Imagine an oven that is able to reduce cooking time by up to 25%, and cooking temperature up to 30%, when compared to standard radiant ovens. Furthermore, imagine that it is so versatile that it could not only cook, but warm, roast, re-thermalize and bake as well.
What is a Convection Oven?Also called a fan-assisted oven or fan oven, a convection oven has fans that circulate hot air to cook the food faster. Unlike a traditional oven which relies on radiated heat from the walls and heating elements a convection oven spreads the heat to cook food. When researching these ovens you may find something called a European convection or true convection oven, which is an oven that has an additional third heating element that heats the air as it exits the fan.
Advantages and Uses of a Convection Oven
- Convection ovens work so efficiently because they're equipped with a fan that actively circulates the hot air in the oven around the food, creating a uniformly even temperature and cooking every surface with equal heat. Standard radiant ovens let air move around the food at random, which creates hot and cold spots, resulting in burnt and undercooked parts of the food. This system of moving air and equal heat also helps to ensure that the bottom of food doesn't get burnt to a crisp while the top is left nearly raw, a frequent occurrence with many regular ovens.
- You can cook everything in a convection oven that you can cook in a standard radiant oven; oftentimes, items cooked in a convection oven are much tastier, crispier and juicier. Since the cooking time and temperature are less, the butter and flour in a pie crust and other delicate bakery goods won’t have time to fuse, creating flaky layers.
- The skin of a roasting chicken renders its fat and browns more quickly, so the meat cooks faster and stays juicier. Meats also have a higher yield, which means it shrinks less, leaving more product for you to sell. Saving time and money will help your foodservice establishment be more profitable.
What Oven to Buy for Your Space, Things to Consider
- What utility do you need it to run on? Keep in mind that even if you choose a gas model, you'll still need an electrical connection to run the fan. When considering a gas versus an electric model, keep in mind that gas models generally require 1" or more of clearance around all sides of the pans for proper airflow in the cooking chamber. This is because of the placement of the heating elements.
- Do you have the required hood and fire suppression system needed? It's always a good idea to check your local codes and also carefully review the installation requirements of the models you are interested in purchasing.
- Compare the different types of convection ovens to determine which kind you need for your restaurant and menu items.
Countertop Convection Ovens
- Great for convenience stores or quick serve restaurants that have very little floor space for an oven. Concessions operations and off-site catering operations are other great uses for a countertop convection oven. They're easy to install, and may hold anything from small cookie trays up to several half-size sheet pans, depending on the model.
Floor Model Convection Ovens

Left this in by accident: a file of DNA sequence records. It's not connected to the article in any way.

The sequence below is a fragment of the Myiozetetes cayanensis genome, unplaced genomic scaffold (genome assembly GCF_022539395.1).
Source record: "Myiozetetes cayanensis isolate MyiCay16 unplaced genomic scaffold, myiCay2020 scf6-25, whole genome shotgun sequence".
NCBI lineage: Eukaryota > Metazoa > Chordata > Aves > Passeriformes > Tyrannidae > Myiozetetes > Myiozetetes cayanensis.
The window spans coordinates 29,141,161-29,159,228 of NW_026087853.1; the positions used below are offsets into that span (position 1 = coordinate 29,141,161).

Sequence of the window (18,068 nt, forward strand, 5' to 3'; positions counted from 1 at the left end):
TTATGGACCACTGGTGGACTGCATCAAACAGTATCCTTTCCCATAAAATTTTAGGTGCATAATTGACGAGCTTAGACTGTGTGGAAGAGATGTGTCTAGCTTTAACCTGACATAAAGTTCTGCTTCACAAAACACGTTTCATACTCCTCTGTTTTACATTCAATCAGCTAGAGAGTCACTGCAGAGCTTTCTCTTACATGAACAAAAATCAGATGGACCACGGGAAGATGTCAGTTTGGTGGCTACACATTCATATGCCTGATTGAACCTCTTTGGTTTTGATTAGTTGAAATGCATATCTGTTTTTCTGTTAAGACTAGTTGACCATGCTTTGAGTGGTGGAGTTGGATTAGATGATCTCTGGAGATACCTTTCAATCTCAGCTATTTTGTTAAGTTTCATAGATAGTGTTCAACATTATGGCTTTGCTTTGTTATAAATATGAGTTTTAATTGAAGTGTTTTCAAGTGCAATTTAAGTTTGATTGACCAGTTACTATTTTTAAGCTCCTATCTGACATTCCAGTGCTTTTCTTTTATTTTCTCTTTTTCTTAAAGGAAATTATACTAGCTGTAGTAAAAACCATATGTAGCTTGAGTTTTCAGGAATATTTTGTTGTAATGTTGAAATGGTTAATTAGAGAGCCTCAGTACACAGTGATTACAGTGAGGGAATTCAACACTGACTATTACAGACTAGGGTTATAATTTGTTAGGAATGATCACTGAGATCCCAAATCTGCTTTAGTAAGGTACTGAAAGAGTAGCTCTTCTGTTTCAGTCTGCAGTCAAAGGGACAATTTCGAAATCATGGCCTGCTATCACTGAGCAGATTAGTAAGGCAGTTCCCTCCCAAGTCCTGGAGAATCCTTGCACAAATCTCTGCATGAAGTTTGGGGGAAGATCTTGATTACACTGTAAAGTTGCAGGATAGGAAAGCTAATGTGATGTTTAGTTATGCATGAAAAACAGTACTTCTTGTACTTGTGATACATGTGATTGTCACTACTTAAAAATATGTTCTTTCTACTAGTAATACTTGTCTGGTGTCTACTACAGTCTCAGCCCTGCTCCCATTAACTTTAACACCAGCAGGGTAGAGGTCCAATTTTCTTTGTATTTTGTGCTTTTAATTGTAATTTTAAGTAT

- Available in both half size, and full size models. Half size models are usually chosen either because of space limitations, or if you don't need high levels of output. For high volume kitchens, a full size convection oven is usually chosen. Both styles of floor model can be stacked, effectively doubling your output within the same footprint.
- Bakery Depth, or Deep Depth models are available from most manufacturers. The advantage of these models is you can load sheet pans in either direction, "staggering" the pans for better airflow during baking.
- Some models offer "cook and hold" functionality, which lets you set the thermostat lower than in a traditional oven, for slow-cooking of roasts. If you were wondering "why buy a convection oven," you should consider that for restaurants that serve a lot of roasted meats that don't have the space or budget for an additional piece of equipment these ovens are a versatile addition.
Convection Oven Cooking Tips
- Reduce the temperature that the recipe calls for by at least 25 degrees
- Reduce cooking time by up to 25%
- Always keep an eye on the food. Smaller batch cookies may only take a few minutes less, but larger cuts of meat may take up to an hour less depending on size.
- Use baking pans with low sides for better air circulation. Our full size and half size sheet pans are a great addition to your convection needs. And remember, the more you buy, the more you save.
- Use low fan speed or pulse fan speed for delicate items like muffins and souffles.
Countertop Convection Ovens
|Model||Size||Number of Pans||Watts||Special Features|
|1/4||3||1440||3 removable wire racks included; Door interlock switch turns off fan when door opened to keep hot air in|
|1/2||3||1440||3 removable wire racks included; Broil function; Door interlock switch turns off fan when door opened to keep hot air in|
|1/2||4||2163/2880||4 removable wire racks included; Door interlock switch turns off fan when door opened to keep hot air in|
|1/2||3||1400||3 removable racks included; Broil function|
|1/2||4||2400||4 removable racks included; Broil function|
|Full||4||4280/5200, 5235||4 removable racks included; Steam injection system; Door interlock switch turns off fan when door opened to keep hot air in|